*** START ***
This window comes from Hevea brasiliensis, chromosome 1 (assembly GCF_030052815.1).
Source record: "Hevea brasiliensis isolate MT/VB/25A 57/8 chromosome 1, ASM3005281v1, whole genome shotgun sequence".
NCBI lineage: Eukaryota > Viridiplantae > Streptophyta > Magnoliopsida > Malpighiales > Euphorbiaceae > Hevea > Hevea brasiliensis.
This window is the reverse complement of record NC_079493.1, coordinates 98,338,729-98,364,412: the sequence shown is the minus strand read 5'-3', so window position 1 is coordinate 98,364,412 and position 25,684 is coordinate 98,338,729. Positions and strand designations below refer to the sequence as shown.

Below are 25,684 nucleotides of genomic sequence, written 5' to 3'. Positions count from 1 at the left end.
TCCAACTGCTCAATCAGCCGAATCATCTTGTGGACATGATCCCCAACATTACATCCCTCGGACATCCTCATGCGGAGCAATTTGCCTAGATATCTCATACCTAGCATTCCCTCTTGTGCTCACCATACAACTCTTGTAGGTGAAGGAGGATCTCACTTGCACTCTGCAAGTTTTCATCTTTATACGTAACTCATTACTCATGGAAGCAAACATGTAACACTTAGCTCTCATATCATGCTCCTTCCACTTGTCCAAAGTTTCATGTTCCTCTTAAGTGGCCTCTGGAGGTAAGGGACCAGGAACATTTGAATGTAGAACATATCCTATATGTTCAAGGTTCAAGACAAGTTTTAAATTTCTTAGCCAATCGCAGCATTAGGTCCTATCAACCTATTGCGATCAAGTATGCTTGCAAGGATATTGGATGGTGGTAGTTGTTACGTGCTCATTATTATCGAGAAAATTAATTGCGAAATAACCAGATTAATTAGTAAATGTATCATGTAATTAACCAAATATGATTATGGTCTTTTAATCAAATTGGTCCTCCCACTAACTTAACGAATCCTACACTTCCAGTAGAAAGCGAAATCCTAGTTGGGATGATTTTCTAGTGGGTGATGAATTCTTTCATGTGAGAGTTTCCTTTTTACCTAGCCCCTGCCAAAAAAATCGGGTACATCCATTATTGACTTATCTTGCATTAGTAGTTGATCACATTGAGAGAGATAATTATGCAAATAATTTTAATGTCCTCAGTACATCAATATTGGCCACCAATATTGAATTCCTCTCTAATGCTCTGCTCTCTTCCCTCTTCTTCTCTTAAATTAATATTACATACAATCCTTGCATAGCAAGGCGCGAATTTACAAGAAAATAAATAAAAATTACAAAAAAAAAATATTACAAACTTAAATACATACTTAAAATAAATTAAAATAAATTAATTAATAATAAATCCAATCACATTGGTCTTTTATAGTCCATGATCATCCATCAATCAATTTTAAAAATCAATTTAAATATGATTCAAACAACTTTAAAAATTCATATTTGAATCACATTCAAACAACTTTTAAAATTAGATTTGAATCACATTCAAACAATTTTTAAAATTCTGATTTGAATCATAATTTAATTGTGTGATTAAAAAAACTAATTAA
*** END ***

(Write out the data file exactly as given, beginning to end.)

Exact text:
This window comes from Hevea brasiliensis, chromosome 1 (assembly GCF_030052815.1).
Source record: "Hevea brasiliensis isolate MT/VB/25A 57/8 chromosome 1, ASM3005281v1, whole genome shotgun sequence".
NCBI lineage: Eukaryota > Viridiplantae > Streptophyta > Magnoliopsida > Malpighiales > Euphorbiaceae > Hevea > Hevea brasiliensis.
This window is the reverse complement of record NC_079493.1, coordinates 98,338,729-98,364,412: the sequence shown is the minus strand read 5'-3', so window position 1 is coordinate 98,364,412 and position 25,684 is coordinate 98,338,729. Positions and strand designations below refer to the sequence as shown.

Below are 25,684 nucleotides of genomic sequence, written 5' to 3'. Positions count from 1 at the left end.
TCCAACTGCTCAATCAGCCGAATCATCTTGTGGACATGATCCCCAACATTACATCCCTCGGACATCCTCATGCGGAGCAATTTGCCTAGATATCTCATACCTAGCATTCCCTCTTGTGCTCACCATACAACTCTTGTAGGTGAAGGAGGATCTCACTTGCACTCTGCAAGTTTTCATCTTTATACGTAACTCATTACTCATGGAAGCAAACATGTAACACTTAGCTCTCATATCATGCTCCTTCCACTTGTCCAAAGTTTCATGTTCCTCTTAAGTGGCCTCTGGAGGTAAGGGACCAGGAACATTTGAATGTAGAACATATCCTATATGTTCAAGGTTCAAGACAAGTTTTAAATTTCTTAGCCAATCGCAGCATTAGGTCCTATCAACCTATTGCGATCAAGTATGCTTGCAAGGATATTGGATGGTGGTAGTTGTTACGTGCTCATTATTATCGAGAAAATTAATTGCGAAATAACCAGATTAATTAGTAAATGTATCATGTAATTAACCAAATATGATTATGGTCTTTTAATCAAATTGGTCCTCCCACTAACTTAACGAATCCTACACTTCCAGTAGAAAGCGAAATCCTAGTTGGGATGATTTTCTAGTGGGTGATGAATTCTTTCATGTGAGAGTTTCCTTTTTACCTAGCCCCTGCCAAAAAAATCGGGTACATCCATTATTGACTTATCTTGCATTAGTAGTTGATCACATTGAGAGAGATAATTATGCAAATAATTTTAATGTCCTCAGTACATCAATATTGGCCACCAATATTGAATTCCTCTCTAATGCTCTGCTCTCTTCCCTCTTCTTCTCTTAAATTAATATTACATACAATCCTTGCATAGCAAGGCGCGAATTTACAAGAAAATAAATAAAAATTACAAAAAAAAAATATTACAAACTTAAATACATACTTAAAATAAATTAAAATAAATTAATTAATAATAAATCCAATCACATTGGTCTTTTATAGTCCATGATCATCCATCAATCAATTTTAAAAATCAATTTAAATATGATTCAAACAACTTTAAAAATTCATATTTGAATCACATTCAAACAACTTTTAAAATTAGATTTGAATCACATTCAAACAATTTTTAAAATTCTGATTTGAATCATAATTTAATTGTGTGATTAAAAAAACTAATTAA